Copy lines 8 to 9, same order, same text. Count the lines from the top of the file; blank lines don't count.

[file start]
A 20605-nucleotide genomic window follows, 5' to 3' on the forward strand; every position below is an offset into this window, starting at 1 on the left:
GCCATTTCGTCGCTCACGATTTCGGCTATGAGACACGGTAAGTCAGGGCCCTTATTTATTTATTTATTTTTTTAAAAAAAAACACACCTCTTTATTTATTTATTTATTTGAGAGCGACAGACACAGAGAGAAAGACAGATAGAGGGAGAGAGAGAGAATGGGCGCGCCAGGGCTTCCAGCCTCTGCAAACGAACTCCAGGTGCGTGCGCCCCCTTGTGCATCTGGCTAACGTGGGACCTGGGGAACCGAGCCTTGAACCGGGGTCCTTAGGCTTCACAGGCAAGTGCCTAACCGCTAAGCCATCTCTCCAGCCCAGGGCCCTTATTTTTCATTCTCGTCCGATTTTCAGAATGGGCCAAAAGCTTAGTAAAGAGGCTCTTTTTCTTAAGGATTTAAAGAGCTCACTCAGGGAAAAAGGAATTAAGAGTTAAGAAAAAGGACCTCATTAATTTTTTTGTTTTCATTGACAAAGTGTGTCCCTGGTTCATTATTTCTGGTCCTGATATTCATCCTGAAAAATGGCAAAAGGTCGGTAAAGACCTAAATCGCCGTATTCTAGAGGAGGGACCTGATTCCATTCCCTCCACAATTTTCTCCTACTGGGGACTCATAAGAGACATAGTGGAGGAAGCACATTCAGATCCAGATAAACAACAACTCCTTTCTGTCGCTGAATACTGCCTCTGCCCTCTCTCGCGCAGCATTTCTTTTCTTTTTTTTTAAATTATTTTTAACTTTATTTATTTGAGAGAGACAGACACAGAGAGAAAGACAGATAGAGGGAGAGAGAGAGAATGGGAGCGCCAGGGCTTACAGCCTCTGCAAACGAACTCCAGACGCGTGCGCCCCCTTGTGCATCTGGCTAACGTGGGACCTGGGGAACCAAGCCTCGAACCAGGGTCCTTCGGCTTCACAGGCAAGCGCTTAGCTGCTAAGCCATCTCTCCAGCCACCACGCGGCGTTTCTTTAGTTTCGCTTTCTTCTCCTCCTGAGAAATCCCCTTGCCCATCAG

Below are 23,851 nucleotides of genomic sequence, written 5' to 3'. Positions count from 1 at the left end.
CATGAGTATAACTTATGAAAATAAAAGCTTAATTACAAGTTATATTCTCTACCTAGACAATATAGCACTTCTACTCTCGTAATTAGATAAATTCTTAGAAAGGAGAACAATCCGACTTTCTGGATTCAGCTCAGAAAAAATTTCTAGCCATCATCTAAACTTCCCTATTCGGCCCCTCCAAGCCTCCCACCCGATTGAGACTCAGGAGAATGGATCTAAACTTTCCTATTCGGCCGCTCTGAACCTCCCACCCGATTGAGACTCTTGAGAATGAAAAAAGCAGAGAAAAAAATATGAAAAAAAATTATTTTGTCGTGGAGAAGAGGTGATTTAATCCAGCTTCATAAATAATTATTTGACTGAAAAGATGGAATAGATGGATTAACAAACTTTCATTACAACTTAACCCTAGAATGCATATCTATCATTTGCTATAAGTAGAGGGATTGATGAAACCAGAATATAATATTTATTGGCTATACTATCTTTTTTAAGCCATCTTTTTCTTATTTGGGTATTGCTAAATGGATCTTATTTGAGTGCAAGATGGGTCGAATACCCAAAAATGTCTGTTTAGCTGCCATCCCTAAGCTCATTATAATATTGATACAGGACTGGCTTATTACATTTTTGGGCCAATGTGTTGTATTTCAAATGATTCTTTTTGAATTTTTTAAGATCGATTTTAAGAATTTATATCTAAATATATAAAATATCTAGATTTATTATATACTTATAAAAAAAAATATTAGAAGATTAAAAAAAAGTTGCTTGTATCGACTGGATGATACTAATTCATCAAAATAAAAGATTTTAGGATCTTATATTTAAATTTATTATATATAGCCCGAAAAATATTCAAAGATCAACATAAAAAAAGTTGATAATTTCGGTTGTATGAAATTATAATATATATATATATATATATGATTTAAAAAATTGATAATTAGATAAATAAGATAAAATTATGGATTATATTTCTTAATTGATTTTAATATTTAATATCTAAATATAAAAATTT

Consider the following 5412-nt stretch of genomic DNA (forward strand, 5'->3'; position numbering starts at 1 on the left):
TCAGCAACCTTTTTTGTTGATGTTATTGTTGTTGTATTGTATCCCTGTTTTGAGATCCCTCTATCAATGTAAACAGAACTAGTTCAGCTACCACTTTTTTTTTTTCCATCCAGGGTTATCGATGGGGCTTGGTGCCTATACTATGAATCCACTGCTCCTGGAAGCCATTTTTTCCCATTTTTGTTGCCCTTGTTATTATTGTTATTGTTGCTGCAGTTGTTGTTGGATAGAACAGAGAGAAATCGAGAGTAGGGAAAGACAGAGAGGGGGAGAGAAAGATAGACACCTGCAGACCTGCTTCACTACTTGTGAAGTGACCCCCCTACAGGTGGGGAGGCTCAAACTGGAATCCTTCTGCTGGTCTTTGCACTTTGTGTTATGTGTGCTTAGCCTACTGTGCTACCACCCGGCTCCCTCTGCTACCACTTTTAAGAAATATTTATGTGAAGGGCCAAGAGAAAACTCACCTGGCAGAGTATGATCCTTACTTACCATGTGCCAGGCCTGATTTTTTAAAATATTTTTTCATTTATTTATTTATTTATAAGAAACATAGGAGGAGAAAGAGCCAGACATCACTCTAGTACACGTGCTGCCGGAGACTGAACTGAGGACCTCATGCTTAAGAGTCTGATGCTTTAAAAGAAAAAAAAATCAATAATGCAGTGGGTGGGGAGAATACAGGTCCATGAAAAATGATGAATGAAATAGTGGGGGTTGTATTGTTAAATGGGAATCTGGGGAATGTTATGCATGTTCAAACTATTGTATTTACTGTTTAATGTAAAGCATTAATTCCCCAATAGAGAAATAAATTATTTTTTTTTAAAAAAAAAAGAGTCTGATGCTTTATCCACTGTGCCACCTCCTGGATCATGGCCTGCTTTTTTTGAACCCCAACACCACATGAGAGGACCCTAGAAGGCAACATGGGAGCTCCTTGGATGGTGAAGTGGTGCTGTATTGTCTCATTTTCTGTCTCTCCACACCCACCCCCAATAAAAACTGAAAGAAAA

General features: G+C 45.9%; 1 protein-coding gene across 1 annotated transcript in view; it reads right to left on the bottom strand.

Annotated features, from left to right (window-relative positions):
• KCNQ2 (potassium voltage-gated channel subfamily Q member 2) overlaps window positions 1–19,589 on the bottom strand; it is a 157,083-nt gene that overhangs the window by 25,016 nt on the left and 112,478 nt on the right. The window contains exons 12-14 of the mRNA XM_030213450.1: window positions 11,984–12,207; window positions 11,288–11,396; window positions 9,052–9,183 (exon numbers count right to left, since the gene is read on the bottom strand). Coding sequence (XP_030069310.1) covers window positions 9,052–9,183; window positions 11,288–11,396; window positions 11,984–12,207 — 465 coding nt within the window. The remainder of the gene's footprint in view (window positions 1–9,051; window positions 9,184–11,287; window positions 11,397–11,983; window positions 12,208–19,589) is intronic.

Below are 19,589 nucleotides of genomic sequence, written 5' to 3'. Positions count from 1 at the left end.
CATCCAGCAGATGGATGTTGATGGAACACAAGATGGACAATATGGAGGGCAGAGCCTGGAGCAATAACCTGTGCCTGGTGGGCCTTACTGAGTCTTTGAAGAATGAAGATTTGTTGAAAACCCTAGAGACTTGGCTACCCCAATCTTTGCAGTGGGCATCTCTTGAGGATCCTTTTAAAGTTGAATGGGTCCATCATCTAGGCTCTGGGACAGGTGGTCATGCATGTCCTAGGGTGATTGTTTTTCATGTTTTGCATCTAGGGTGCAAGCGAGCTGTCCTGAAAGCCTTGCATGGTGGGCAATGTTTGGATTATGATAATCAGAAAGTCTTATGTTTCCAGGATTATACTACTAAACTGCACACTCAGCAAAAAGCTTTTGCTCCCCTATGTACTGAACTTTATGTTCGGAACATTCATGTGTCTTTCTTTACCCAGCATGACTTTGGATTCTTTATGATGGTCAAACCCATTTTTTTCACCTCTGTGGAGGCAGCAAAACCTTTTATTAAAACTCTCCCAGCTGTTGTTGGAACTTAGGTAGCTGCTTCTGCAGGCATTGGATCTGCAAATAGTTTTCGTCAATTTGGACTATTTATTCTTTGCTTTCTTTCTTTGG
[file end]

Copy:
Annotated features, from left to right (window-relative positions):
• KCNQ2 (potassium voltage-gated channel subfamily Q member 2) overlaps window positions 1–19,589 on the bottom strand; it is a 157,083-nt gene that overhangs the window by 25,016 nt on the left and 112,478 nt on the right. The window contains exons 12-14 of the mRNA XM_030213450.1: window positions 11,984–12,207; window positions 11,288–11,396; window positions 9,052–9,183 (exon numbers count right to left, since the gene is read on the bottom strand). Coding sequence (XP_030069310.1) covers window positions 9,052–9,183; window positions 11,288–11,396; window positions 11,984–12,207 — 465 coding nt within the window. The remainder of the gene's footprint in view (window positions 1–9,051; window positions 9,184–11,287; window positions 11,397–11,983; window positions 12,208–19,589) is intronic.